Wednesday, September 26, 2007

Finland catching up with USA in productivity


The productivity of Finnish labour is among the best in Europe. According to the International Labour Organisation, Finland has managed to significantly improve its productivity, bringing it closer to that of the United States.
The high productivity figures in the USA are largely explained by long working days and short holidays.

Compared with the Americans, Finns work fairly short hours. According to a recently published report by the Union of Salaried Employees, a majority also appreciate the increase in time off. On the other hand, the ILO study indicates that the number of those working a long work week of 40 hours or more has increased in Finland as well.
In the view of Mika Maliranta, head of research at the Research Institute of the Finnish Economy (ETLA) the growth of productivity of Finnish labour is attributable to a transition into a true market economy, as well as greater use of information technology.
He notes that Finland has painstakingly implemented a successful technology and productivity policy, and that the level of education has also grown.

Taking a similar view is Professor Matti Pohjola at the Helsinki School of Economics and Business Administration.
"The change in the production structure, the shift to predominantly technological production: the impact of information technology devices on economic growth has been great. Much of the productivity has come from there", Pohjola says.
However, Pohjola points out that the growth in productivity has slowed down since the 1970s.
"When you're far behind the others, growth is based on copying what the others do, and growth is rapid. When you're near the top there isn't so much to copy any more and you should do it yourself. That is difficult", Pohjola says.
He adds that the share of industry in comparison with services remains much bigger than in many other Western countries.
"There is still much to copy. It would be important to get many other sectors into the growth trend."

According to ETLA's Maliranta, the maintenance of productivity will prove more difficult, because Finland is already near the very top, and that there is little left to catch up with. He says that Finland is running short on good labour, and new ideas are needed.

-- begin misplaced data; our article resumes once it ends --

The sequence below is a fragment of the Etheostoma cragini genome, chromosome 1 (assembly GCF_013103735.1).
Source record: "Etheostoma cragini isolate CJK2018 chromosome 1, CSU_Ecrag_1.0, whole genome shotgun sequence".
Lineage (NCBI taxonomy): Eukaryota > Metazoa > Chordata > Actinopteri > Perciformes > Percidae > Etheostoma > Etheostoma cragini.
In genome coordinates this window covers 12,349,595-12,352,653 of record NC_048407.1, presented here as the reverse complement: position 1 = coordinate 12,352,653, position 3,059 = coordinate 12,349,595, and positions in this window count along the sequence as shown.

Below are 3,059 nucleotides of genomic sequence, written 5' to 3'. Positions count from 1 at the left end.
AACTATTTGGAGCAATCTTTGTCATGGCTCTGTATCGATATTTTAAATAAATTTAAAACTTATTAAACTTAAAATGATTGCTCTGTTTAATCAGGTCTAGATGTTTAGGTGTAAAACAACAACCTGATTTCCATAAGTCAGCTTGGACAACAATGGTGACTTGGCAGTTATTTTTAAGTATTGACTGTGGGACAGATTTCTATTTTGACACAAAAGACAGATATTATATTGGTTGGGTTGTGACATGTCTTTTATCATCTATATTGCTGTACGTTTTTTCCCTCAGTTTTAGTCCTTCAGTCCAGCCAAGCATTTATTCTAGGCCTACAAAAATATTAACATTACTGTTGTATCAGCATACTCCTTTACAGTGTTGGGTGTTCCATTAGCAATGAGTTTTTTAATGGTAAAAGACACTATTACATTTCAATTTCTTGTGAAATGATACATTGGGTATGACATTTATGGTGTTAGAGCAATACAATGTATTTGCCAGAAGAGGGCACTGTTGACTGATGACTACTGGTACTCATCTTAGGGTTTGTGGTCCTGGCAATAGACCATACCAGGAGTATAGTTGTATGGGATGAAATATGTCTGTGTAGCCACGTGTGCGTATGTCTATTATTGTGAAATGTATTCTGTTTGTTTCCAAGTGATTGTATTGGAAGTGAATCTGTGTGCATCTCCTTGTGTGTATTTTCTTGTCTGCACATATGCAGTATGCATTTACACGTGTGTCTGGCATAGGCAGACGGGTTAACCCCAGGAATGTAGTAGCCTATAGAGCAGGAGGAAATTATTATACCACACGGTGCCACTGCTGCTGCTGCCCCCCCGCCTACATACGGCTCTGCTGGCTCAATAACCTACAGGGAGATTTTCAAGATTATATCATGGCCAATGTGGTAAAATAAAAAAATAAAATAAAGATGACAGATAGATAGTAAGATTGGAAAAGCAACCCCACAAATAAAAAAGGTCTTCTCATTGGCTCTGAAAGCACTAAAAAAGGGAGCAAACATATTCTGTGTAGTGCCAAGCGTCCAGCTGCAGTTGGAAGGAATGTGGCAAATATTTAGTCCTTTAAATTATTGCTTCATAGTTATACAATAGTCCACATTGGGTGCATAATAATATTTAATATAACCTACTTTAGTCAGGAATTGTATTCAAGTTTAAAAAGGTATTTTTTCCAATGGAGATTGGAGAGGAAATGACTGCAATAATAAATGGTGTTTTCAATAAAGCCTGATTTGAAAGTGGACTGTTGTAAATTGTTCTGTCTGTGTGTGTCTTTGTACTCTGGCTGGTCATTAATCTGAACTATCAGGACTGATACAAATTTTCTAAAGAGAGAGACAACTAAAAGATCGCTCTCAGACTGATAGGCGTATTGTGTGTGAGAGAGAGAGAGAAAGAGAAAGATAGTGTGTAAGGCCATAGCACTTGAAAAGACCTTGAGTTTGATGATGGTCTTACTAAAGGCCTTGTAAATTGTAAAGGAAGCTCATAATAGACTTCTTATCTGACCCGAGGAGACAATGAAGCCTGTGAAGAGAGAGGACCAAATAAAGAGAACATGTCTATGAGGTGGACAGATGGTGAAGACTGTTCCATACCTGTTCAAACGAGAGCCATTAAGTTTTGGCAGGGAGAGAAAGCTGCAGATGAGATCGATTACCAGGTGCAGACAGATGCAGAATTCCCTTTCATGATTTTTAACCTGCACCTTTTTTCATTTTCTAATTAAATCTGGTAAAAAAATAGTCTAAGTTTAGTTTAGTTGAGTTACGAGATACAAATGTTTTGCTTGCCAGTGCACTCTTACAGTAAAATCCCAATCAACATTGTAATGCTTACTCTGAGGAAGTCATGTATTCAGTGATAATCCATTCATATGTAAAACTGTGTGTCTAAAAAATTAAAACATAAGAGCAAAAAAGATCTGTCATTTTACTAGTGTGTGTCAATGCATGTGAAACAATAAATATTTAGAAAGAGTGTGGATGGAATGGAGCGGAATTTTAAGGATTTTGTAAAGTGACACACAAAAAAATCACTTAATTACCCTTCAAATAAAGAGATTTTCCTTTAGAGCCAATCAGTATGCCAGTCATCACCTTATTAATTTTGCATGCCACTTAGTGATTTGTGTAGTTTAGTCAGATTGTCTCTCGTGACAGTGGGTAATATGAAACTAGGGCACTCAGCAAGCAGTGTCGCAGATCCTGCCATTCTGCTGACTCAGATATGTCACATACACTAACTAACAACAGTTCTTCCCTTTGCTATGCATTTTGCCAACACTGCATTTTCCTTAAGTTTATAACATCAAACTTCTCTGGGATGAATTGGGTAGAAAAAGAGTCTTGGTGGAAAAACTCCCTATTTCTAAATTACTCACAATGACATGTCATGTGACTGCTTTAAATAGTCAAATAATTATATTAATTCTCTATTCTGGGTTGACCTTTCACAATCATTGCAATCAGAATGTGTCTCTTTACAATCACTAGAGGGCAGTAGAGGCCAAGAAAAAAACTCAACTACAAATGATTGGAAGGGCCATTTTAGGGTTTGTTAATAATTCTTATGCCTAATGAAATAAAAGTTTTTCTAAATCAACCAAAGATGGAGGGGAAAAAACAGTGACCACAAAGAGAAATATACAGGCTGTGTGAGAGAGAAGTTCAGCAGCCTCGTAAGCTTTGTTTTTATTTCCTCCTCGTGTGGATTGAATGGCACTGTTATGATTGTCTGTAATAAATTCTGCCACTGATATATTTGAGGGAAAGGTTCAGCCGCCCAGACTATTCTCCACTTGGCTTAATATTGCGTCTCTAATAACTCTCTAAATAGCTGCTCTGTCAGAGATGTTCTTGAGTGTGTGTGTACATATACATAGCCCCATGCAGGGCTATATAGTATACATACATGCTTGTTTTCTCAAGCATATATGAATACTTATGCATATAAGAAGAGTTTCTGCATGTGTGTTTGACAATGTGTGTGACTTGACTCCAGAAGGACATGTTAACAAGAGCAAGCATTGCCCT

He feels that the most interesting productivity question will be what happens when the postwar baby boom generation drops out of the workforce.

The world's highest labour productivity rate is in the United States. Sub-Saharan Africa, meanwhile, has increased its status of bringing up the rear in labour efficiency.
When GDP in 2006 is divided by the number of people working, the Americans produce an average 63,885 dollars, or about EUR 46,900 worth of goods and services a year. Ireland, which is in second place, has the corresponding figure of about USD 56,000.
The Americans' advantage is attributable largely to the number of working hours. In 2006, US workers worked an average 1,804 hours in 2006, while in France, for instance, the average was 1,564 hours a year. In practice this is reflected in longer work weeks and in holidays that are much shorter than those for Europeans, the ILO reports.
Productivity per hour spent at work was the world's highest in Norway (38 dollars an hour) and second-highest in the USA (36.63 an hour).

Great story about the guy who saved the world

From the story:

"The bunker was in full-alarm, with red lights all over the place as the missile was captured by the Soviet satellites via computers. Petrov wasn't convinced though. He believed that if the US attacked, they would have attacked all-out, not just sending one missile and giving a chance for them (the Soviets) to attack back."

More traveling woes...

Massive surveillance net keeps track of Americans' travel -- down to the size of your hotel bed (

Now Europeans may have to have visas to come to the US:
"There is deep concern about the possibility of a terrorist attack in the United States this year because al Qaeda may be recruiting and giving explosives training to Europeans, many of whom can enter the country without a visa, the director of national intelligence told Congress." (CNN)